Let's take a hypothetical to see if there really is a difference between reasonably foreseeable injury (e.g. from elbows, chins, knees) inevitable in the course of play and/or punishable if beyond accepted play, and injury unrelated to game play from a turban or a dreadlock?
 
What if FIBA told dreadlocked players to shave their heads or sit on the bench because their hair may injure another player? Dreadlocks, like headbands, turbans, or headscarves help to keep long hair out of a player's face, but they can also be religious symbols (for Rastafarians) or (sub)cultural symbols for players from Africa or of African descent. So far players have not been forced to make a choice between playing sport or wearing dreadlocks, and we can easily imagine the outrage if they were.
 
FIBA Asia notes on their website that one of their 'purposes' is promoting “Peace Through Basketball.19 It also states that “With 44 National Federations affiliated FIBA Asia is one of the largest among the five FIBA zones...The members of the FIBA Asia family bring a diversity of cultures and languages making FIBA Asia the most varied, vivid and vibrant basketball community in the world.” 20
 

Current disconnect between rhetoric and application of rules

Clearly there is a disconnect between the public rhetoric of FIBA and FIBA Asia (and it's President, Qatari Sheikh Saud Bin Ali Al-Thani) and the interpretation of rules made by their officials.
 
Although it was reported that India's coach was in last minute dialog with the officials in question, where were the athlete representatives to FIBA? FIBA has eight commissions, including a Technical and Women's' Commission. No athletes’ commission appears easy to find on their website and it is unclear if there is athlete representation on any of these commissions.
 

Lack of forums for athletes

In fact, there are very few mechanisms for athletes generally to fight for their rights, especially minutes before they are set to take to the court. As I have written previously, athletes have little say in the development of sport policy and they are rarely if ever consulted.21
 
Further, athlete commissions and committees i.e. athlete representation is “invariably paternalistic, tokenistic, fulfills purposes associated more with legitimation of National Governing Body decisions than with empowerment and involvement in decision-making processes.” They are selected, not elected and “lack the capacity to speak authoritatively on behalf of their fellow athletes and have no obligation to act in an accountable manner.22
 

FIBA’s review of the decision

FIBA officials have indicated their policy-making board will be reviewing the issue on August 27, 2014, after both the US Olympic Committee and the Indian government called for a change to the rules.23We take seriously American athletes' right to compete and believe that reasonable steps can be taken to accommodate athletes of all religious beliefs,” said the USOC in an AP report, which also quoted India's sports minister as being 'shocked and outraged,' and asked the IOC to send guidelines to Olympic sports federations.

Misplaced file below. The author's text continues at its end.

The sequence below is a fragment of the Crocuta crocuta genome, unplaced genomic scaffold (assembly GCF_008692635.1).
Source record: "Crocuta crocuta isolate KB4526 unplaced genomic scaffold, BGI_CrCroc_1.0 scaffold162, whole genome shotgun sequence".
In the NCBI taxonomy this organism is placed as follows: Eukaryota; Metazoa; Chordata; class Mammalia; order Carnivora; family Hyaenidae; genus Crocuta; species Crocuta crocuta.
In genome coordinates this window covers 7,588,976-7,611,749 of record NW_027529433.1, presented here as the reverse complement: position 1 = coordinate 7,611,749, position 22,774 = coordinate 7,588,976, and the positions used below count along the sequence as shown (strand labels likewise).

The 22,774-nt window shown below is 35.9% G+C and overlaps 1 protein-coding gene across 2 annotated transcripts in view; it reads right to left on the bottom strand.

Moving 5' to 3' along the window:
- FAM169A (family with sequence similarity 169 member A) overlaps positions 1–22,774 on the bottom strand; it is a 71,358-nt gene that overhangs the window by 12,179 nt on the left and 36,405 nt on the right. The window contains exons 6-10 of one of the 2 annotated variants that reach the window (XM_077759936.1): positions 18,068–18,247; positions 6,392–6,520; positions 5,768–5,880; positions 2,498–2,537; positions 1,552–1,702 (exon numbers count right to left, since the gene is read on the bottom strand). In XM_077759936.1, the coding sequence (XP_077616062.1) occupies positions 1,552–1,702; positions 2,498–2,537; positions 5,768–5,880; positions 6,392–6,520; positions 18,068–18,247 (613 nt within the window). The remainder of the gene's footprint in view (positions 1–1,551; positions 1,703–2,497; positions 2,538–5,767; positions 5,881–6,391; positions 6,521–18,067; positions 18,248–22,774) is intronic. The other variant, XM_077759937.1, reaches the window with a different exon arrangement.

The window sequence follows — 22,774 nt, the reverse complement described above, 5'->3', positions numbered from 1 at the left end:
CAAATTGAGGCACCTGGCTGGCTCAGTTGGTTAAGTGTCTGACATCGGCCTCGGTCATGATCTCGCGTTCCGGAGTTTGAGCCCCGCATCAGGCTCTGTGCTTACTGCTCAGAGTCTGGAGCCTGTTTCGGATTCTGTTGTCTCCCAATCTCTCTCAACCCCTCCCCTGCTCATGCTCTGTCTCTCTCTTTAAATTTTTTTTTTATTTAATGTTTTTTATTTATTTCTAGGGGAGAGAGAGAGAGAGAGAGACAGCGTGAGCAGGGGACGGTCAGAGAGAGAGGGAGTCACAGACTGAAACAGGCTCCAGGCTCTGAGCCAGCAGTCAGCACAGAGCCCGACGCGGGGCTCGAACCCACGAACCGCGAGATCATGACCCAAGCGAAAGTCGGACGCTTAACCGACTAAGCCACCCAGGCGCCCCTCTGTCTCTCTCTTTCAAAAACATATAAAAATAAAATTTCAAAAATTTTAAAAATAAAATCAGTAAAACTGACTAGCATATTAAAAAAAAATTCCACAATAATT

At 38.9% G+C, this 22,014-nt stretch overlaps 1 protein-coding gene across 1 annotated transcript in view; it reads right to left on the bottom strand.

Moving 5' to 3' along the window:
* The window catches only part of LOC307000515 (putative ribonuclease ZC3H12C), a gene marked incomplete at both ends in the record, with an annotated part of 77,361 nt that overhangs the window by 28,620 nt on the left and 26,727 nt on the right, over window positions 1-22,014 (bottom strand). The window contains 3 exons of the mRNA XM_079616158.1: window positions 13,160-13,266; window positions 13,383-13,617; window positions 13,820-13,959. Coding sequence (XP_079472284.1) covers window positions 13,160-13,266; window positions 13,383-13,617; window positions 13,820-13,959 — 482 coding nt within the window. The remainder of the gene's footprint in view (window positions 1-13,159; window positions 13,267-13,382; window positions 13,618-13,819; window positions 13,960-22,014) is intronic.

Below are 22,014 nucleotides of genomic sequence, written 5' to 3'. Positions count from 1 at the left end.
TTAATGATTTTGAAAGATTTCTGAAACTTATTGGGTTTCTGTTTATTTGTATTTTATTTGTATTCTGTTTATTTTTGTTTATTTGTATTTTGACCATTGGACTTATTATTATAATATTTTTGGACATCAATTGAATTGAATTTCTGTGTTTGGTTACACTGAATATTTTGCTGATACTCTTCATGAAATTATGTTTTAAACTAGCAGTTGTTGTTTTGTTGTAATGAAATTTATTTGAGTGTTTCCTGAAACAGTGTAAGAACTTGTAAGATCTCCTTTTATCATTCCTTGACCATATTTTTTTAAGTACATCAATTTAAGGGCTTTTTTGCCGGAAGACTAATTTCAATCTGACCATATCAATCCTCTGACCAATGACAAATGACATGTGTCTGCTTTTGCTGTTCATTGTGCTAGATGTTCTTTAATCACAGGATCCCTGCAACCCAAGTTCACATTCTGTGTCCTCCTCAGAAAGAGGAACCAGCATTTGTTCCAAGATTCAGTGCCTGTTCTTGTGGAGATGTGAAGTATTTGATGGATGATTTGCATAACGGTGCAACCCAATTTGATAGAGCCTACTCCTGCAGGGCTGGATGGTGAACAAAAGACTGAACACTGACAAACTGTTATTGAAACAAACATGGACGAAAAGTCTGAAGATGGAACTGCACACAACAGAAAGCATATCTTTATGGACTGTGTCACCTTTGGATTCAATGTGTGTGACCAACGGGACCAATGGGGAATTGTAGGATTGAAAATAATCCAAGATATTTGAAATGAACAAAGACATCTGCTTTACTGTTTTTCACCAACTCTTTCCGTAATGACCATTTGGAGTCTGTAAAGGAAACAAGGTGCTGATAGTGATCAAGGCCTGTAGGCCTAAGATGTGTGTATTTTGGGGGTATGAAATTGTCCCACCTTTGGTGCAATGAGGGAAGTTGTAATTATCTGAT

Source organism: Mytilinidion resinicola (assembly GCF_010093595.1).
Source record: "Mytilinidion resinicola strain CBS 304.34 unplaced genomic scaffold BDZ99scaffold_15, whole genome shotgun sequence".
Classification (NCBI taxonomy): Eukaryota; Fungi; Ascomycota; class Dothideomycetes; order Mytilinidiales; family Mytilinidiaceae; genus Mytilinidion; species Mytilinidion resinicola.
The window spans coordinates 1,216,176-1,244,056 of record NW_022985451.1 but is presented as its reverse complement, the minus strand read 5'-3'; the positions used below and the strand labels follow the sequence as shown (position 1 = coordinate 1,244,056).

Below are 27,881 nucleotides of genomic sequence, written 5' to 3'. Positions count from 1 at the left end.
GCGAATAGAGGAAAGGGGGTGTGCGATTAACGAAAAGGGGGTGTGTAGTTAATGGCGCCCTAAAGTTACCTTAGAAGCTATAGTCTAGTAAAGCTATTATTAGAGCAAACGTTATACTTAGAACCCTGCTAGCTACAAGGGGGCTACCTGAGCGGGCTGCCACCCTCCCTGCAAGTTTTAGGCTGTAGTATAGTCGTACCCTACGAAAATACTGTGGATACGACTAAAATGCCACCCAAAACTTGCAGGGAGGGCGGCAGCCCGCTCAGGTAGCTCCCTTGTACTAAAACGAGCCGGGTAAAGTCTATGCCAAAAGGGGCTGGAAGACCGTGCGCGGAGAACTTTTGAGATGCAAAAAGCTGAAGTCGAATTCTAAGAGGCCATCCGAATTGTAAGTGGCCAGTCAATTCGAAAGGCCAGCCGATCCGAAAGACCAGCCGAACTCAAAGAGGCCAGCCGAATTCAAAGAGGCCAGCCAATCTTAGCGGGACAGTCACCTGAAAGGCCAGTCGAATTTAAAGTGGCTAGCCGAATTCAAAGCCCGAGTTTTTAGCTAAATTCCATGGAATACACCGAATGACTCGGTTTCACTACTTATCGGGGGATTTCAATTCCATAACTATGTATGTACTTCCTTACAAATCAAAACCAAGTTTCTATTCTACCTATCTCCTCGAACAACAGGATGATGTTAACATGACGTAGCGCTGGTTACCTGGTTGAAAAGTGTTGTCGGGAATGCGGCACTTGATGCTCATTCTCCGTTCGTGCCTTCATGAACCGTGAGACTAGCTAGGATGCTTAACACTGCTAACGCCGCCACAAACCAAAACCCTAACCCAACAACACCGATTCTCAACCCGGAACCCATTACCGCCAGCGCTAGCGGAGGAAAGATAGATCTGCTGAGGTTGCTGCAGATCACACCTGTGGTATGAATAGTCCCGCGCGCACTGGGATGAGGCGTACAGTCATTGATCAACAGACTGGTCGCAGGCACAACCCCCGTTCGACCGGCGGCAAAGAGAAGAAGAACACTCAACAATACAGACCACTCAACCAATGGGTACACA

FIBA's decision (and that of FIFA before them) to ban head-coverings is the imposition of a particular cultural perspective on others of different religions, not one of safety. When sports and human rights clash, the sporting world needs to look beyond their rules to the broader impact on athletes and their individual rights.
 

Final thoughts

Is sport open to true diversity or is it about secular diversity and narrow cultural ideals where minority players aren't really welcome unless they assimilate?
 
As a start, greater athlete representation in policy-making may help to prevent this kind of infringement of human rights and lead to more inclusive and diverse global sporting community.
 
We also need to decide whether sport is a place where diversity amounts merely to differences in nationality or skin tone, or whether sport is truly compatible with cultural and religious diversity and with international human rights.


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About the Author

Nikki Dryden

Nikki Dryden

Nikki is a two-time Olympic swimmer from Canada and a human-rights and immigration attorney in New York. She competed at the 1992 and 1996 Olympic Games, with a top finish of 6th place, and covered the 2004 and 2008 Olympics for SwimNews Magazine. She has a BA in International Relations from Brown University and a J.D. from Brooklyn Law School.